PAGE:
- Reorganize and reprioritize digital budget: under normal circumstances, there are plenty of tasks going around and using up the digital budget. Since the pandemic needs companies to streamline their workflows, it’s better to start a digital adoption strategy by taking into account the existing infrastructure and practices to reorganize and reprioritize their components.
Doing so will free up some resources companies can reinvest in the process of furthering the digital adoption. Modernizing the tech stack, hiring cloud services, and digitally upskilling the workforce are among the things that should rank first in the priority list. All of that will better prepare the company for the times to come, times that call for more flexible and agile practices than ever before.
The key to successfully addressing this is to plan ahead and thoroughly define which components can be quickly turned around and which will take some time. Speed is a factor of significant importance, as the pandemic and the global disruption of the business landscape have impacted profitability for many companies and even for entire industries. However, that doesn’t mean that companies should put speed before anything else – each movement has to be calculated and provide the basis for further steps that allow for a swift response to the crisis.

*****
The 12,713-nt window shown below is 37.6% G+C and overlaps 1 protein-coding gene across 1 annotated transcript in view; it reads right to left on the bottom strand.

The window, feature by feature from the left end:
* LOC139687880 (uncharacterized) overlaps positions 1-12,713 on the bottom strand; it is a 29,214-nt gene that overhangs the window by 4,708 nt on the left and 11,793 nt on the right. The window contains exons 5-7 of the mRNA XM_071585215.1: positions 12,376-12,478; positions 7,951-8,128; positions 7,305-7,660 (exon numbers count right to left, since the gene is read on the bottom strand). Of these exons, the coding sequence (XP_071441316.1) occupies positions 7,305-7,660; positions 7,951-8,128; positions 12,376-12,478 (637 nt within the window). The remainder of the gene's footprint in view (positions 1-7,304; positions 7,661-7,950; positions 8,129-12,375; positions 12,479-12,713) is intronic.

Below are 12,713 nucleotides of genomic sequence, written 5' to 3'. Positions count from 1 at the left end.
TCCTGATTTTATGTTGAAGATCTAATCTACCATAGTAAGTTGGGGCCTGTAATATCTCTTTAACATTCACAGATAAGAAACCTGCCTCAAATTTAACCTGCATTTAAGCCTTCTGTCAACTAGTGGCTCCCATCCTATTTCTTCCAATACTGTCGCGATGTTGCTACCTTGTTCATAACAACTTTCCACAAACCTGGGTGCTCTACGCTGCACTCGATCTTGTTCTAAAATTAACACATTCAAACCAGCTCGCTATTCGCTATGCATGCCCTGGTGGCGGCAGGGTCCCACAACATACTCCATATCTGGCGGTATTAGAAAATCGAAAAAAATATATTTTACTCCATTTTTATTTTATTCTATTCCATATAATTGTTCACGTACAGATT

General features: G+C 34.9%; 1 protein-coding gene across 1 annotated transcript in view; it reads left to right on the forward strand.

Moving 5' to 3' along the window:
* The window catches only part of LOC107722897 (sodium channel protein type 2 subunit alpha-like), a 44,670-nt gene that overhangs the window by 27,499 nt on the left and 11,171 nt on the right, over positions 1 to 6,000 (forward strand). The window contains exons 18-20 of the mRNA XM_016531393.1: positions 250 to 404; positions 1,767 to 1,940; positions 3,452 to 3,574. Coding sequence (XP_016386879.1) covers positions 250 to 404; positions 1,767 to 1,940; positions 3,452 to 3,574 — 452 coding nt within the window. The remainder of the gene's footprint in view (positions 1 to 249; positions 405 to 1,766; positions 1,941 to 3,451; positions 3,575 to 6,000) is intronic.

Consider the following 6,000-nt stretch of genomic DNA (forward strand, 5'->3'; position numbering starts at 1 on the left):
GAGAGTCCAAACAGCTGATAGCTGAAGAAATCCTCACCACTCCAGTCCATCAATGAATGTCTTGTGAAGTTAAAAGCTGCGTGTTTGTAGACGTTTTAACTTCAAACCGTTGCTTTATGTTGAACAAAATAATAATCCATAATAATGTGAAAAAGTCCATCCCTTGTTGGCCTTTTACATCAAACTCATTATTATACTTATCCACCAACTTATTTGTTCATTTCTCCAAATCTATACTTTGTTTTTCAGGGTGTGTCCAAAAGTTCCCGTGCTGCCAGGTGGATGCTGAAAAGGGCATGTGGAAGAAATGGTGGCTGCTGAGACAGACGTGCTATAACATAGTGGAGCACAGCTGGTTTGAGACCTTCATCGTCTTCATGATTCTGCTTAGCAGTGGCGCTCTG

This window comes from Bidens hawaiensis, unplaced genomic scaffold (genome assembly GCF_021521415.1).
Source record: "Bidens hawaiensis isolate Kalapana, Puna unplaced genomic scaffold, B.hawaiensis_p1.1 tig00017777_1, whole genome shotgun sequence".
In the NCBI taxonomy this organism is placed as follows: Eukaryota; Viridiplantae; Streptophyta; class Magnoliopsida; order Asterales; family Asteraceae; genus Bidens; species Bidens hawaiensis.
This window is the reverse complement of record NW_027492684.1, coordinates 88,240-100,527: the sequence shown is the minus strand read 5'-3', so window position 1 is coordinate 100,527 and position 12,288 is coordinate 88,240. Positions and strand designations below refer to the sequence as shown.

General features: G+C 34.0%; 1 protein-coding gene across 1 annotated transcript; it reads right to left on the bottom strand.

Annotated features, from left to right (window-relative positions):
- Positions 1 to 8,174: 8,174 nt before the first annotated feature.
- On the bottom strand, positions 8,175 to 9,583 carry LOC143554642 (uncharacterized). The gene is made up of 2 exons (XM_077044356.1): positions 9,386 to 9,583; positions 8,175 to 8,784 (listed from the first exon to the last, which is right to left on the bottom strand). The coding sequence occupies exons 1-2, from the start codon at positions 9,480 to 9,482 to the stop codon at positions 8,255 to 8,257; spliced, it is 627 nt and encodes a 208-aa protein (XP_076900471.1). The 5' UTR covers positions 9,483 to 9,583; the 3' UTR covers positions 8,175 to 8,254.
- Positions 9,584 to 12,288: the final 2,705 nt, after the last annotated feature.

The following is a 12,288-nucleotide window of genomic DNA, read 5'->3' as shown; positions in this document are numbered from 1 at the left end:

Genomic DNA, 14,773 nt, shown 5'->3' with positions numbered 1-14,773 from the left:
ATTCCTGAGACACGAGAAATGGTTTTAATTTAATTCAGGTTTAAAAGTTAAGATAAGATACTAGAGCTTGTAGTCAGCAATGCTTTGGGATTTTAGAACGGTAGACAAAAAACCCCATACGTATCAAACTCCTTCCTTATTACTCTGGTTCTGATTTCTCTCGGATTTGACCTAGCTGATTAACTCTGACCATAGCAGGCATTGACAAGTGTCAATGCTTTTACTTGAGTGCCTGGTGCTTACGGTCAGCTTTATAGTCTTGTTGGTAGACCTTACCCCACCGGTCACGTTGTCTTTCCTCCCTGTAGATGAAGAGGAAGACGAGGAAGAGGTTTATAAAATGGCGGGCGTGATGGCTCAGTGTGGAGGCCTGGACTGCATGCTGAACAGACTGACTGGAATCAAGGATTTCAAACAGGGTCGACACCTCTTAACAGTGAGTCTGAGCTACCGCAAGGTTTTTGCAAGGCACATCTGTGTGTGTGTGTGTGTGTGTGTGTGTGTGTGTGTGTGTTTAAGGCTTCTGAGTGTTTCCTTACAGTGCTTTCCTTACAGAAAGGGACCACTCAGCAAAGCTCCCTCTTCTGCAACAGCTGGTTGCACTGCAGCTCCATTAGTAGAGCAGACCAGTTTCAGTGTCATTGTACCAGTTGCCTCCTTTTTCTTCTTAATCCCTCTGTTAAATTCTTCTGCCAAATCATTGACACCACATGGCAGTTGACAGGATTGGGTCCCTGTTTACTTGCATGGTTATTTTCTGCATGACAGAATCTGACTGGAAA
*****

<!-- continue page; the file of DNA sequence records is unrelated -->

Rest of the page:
- Adapt the team: the speed of the response can be increased with timely adaptations throughout the teams in the entire company. Fostering interdepartmental relationships and unleashing the potential of outsourcing can bring the needed flexibility and agility to tackle the challenges presented by the Coronavirus.
It’s essential to assess the current team’s abilities and shortcomings to design an interconnected workflow that aligns with the company’s key goals to pursue practical objectives in the short term. This means that companies need to analyze their in-house roles and devise a strategy to interconnect them better to respond to the most pressing issues.
Outsourcing partners can fill talent gaps. This is especially important throughout the company, as outsourcing companies can provide the necessary professionals for a wide variety of tasks, from software development and software QA to accounting and customer support.
- Implement customer-centric technologies and practices: we were already experiencing a more customer-centric approach to business, a phenomenon that the pandemic has deepened – and changed. Demands don’t just include more typical factors (price, quality, convenience, overall experience) but also other considerations, such as safety procedures and a brand stance on the pandemic.